We’ve compiled a list of 25 useful Twitter accounts if you want to follow welfare reform. In this post we reveal the first 10…
- Follow them all – and over 40 others – as a list here.
- How we did it: finding Twitter accounts to follow
1. Joseph Rowntree Fdn. @jrf_uk, @Helen_Barnard
— Helen Barnard (@Helen_Barnard) January 24, 2014
Helen Barnard is Research Programme Manager at the Joseph Rowntree Foundation (JRF), the social research policy charity of Quaker origins.
The JRF conducts a range of research into welfare issues, and created the MIS, the Minimum Income Standard, estimating what is an adequate income based on what the public believe to be minimum living standards.
2. ResolutionFoundation @resfoundation
Look out for the launch of their study The State of Living Standards 2014 on February 11th.
3. Shiv Malik @shivmalik1
Guardian journalist and co-author of ‘Jilted Generation: how Britain has bankrupted its youth’.
4. Patrick Butler @patrickjbutler
Patrick Butler’s cuts blog follows housing issues the rise of food banks, and UK poverty in the Guardian.
5. Sue Marsh @suey2y
Sue Marsh has become a spokeswoman for people unable to work due to illness or disability through her ironically named blog Diary of a Benefit Scrounger.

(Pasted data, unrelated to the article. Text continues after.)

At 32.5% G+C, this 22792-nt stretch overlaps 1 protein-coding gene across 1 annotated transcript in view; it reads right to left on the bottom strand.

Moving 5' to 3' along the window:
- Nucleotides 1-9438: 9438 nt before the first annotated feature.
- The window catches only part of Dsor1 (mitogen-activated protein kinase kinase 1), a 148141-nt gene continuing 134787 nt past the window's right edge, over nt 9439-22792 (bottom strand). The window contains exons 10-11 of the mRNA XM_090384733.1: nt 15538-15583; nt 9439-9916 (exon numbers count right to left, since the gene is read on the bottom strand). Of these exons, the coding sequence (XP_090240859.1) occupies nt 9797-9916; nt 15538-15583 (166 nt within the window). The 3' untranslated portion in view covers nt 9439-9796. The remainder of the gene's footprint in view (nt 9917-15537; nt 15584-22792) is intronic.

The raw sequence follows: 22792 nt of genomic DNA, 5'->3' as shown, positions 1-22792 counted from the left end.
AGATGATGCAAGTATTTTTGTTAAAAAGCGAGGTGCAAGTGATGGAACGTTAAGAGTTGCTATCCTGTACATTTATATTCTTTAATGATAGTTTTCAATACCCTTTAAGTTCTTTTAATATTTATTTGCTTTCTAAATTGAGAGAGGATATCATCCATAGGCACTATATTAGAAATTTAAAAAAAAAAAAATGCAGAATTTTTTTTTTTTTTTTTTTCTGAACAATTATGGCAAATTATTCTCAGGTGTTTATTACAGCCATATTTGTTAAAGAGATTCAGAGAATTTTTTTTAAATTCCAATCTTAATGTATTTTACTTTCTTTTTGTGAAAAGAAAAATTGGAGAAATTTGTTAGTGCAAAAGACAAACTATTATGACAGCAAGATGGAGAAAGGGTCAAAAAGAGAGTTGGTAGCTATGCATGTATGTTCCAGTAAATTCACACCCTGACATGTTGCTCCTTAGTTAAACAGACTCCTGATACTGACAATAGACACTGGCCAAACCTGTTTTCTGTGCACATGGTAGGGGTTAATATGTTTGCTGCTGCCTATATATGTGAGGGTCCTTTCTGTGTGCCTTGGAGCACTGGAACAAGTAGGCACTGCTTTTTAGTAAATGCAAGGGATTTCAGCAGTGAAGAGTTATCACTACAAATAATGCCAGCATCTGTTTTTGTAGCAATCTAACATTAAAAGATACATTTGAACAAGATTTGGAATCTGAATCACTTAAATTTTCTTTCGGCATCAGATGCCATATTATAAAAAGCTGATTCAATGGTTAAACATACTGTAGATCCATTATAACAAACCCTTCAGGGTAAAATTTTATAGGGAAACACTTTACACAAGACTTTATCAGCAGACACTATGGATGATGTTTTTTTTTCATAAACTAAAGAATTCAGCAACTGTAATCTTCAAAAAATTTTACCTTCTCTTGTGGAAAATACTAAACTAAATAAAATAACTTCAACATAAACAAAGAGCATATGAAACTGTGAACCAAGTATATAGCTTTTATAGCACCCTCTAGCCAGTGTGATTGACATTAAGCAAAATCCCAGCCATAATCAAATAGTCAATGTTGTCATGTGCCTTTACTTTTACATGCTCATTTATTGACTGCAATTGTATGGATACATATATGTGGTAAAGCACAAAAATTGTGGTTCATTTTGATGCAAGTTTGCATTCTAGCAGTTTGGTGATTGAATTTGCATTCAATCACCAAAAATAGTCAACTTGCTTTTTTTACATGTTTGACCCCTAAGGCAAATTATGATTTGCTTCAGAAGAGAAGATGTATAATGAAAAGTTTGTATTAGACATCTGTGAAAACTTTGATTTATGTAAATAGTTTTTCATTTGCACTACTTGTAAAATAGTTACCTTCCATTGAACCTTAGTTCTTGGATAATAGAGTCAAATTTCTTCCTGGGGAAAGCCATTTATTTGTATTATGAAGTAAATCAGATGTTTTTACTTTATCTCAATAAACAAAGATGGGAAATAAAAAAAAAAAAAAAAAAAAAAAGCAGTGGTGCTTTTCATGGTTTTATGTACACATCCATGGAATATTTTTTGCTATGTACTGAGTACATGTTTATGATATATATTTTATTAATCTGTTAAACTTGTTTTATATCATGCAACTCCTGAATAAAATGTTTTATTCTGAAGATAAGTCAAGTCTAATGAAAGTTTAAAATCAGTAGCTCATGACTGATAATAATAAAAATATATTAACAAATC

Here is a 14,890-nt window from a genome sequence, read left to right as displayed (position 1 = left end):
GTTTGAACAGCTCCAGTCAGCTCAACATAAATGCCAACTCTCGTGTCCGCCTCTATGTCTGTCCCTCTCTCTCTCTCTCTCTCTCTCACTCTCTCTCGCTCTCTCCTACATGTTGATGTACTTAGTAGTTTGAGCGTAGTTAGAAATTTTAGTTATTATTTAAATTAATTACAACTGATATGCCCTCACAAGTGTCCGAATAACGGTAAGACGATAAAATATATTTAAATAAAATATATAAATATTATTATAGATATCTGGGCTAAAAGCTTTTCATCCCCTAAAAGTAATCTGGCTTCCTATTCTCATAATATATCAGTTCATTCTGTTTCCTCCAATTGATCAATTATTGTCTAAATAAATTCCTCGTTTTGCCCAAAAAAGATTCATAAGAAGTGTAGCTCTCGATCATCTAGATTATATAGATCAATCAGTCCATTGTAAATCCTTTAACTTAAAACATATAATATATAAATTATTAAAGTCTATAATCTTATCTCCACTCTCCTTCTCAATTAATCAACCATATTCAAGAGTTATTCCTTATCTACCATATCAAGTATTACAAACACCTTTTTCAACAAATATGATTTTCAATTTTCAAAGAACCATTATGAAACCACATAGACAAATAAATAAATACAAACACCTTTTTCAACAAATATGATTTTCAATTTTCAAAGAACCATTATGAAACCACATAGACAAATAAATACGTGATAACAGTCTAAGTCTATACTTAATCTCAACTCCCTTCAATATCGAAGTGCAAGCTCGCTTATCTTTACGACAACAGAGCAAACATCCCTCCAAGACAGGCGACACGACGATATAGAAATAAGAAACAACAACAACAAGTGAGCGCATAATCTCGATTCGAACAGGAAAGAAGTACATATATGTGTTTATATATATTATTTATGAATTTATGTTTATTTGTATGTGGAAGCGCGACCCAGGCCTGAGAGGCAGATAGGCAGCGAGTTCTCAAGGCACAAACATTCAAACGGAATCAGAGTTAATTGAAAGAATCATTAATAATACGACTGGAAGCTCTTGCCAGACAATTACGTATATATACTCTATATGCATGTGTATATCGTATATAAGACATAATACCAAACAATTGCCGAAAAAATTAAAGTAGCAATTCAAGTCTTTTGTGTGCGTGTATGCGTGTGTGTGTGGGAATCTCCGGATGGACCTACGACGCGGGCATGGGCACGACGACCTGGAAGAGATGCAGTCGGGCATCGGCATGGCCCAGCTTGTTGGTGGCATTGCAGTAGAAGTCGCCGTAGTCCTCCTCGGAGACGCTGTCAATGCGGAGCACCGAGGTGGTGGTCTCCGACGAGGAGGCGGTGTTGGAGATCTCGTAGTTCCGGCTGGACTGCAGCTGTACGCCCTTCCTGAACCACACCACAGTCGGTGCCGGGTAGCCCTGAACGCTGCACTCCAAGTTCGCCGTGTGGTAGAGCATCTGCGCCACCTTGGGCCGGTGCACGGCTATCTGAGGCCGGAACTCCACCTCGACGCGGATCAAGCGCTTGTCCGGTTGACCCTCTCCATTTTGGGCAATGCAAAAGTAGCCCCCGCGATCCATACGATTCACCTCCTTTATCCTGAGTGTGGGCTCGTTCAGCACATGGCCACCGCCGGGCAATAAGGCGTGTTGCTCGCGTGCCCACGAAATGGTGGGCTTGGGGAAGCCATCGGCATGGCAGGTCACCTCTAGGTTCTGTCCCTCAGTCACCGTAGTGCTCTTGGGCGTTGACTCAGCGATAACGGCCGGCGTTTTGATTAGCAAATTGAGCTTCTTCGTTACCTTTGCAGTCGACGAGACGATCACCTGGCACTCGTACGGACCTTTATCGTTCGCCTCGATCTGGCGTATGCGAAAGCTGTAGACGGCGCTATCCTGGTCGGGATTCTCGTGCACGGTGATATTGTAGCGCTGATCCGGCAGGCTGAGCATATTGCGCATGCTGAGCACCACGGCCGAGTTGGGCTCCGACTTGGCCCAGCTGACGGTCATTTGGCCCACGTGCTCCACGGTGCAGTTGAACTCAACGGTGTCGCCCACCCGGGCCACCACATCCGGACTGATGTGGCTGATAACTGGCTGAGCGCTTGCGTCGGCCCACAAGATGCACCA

6. Shelter @Shelter
The largest national homelessness and housing charity.
7. Joe Halewood HSM, @SpeyeJoe
The supported housing expert started up hmsonline to find solutions to housing problems and offer advice to housing providers, and his bedroom tax appeal template was downloaded 240,000 times from just two web sources.
Although initially about housing that provided services, they now also advise general housing landlords.
— Joe Halewood HSM (@SpeyeJoe) January 24, 2014
8. Owen Jones @OwenJones84
Highly vocal left-wing journalist and Independent columnist.
9. Mark Easton @BBCMarkEaston
lifelong journalist, chronicling the story of an ever changing Britain. BBC Home Editor, author of the book, ‘Britain etc.’
10. Laura Gardiner @lauracgardiner
Laura is a senior researcher from the Centre for Economic and Social Inclusion (CESI) and is part of their team carrying out the Work Evaluation programme for the DWP.
More evidence that the housing market is choking to death: http://t.co/ZronFb0jHb …
— Laura Gardiner (@lauracgardiner) January 4, 2014
Do you know of others who should be on this list? Let us know @hmiwelfare